Does a Will Override a Warranty Deed?

Neither wills nor deeds are innately more significant.

Wills and deeds serve different functions. A will determines what happens to property when its owner dies. By contrast, a deed, once delivered, immediately effectuates a legal transfer of real estate. Neither document is inherently more significant than the other, and timing will often determine which legal document controls the property. Those with questions about a specific deed or will should consult an estate or real estate professional.


Will and Testament

A last will and testament, or will, is a document in which an individual (the "testator") gives instructions about what should be done with his assets after his death. Although the testator may create his will at any point during his life, the will does not take effect until the testator dies. Often, a court must also probate the will before it can begin to legally operate.


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Warranty Deeds

Parties use deeds to transfer real estate. One party, the grantor, who owns the property, creates a deed and gives it to the other party, the grantee, in order to legally transfer the property. A warranty deed is a specialized type of deed containing numerous promises, or covenants, by the grantor. These covenants add up to a broad promise that the grantor has complete ownership of and right to transfer the property. If events should prove otherwise, the grantee can usually sue the grantor for breach of these covenants.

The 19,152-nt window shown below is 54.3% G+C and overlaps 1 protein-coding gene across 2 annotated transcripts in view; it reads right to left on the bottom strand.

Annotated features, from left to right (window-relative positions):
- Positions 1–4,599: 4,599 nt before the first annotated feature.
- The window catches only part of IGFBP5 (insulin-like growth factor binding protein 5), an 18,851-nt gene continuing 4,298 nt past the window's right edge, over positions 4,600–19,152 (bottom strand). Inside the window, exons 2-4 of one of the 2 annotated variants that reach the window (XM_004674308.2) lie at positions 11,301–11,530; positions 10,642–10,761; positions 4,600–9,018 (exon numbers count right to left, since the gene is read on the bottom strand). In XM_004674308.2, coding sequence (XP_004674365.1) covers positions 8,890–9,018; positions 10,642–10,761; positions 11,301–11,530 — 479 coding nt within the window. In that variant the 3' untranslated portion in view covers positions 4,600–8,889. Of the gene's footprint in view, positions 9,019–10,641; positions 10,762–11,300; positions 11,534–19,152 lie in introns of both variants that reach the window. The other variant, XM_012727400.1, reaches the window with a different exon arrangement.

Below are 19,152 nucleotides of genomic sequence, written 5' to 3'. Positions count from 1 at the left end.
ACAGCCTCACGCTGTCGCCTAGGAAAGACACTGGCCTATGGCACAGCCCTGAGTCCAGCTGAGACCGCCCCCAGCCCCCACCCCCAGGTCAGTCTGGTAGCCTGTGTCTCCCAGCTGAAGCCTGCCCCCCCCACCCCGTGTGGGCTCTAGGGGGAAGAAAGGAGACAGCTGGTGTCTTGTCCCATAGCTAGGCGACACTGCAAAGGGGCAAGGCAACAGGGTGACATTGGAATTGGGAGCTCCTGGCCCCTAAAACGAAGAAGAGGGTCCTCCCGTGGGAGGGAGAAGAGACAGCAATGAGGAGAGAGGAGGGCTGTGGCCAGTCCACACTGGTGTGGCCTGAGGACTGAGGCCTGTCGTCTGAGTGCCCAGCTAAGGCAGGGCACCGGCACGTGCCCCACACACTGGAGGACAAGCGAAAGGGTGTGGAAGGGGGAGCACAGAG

Wills vs. Deeds

When a will and a deed both transfer the same piece of property, typically the deed will trump. This is not because deeds automatically override a will, but because a deed is designed to take effect immediately after the grantor delivers it to the grantee, whereas a will does not take effect immediately. Therefore, the property transfer via deed during the testator's lifetime will usually occur first, and the property will no longer be part of the testator's estate when the will takes effect.


Ademption by Extinction

When specific property left in a will turns out to be missing from the estate when the will is probated, the will's intended recipient of the property (the "beneficiary") will typically get nothing. This is a legal phenomenon known as "ademption by extinction." Usually, the beneficiary cannot even get the cash value of the property, unless the will is probated in a jurisdiction that follows the "identity theory" of ademption. In such jurisdictions, if the beneficiary can present evidence that the testator intended him to receive the value of the property, rather than only the specific property itself, he may be able to recoup at least part of the value from the estate.



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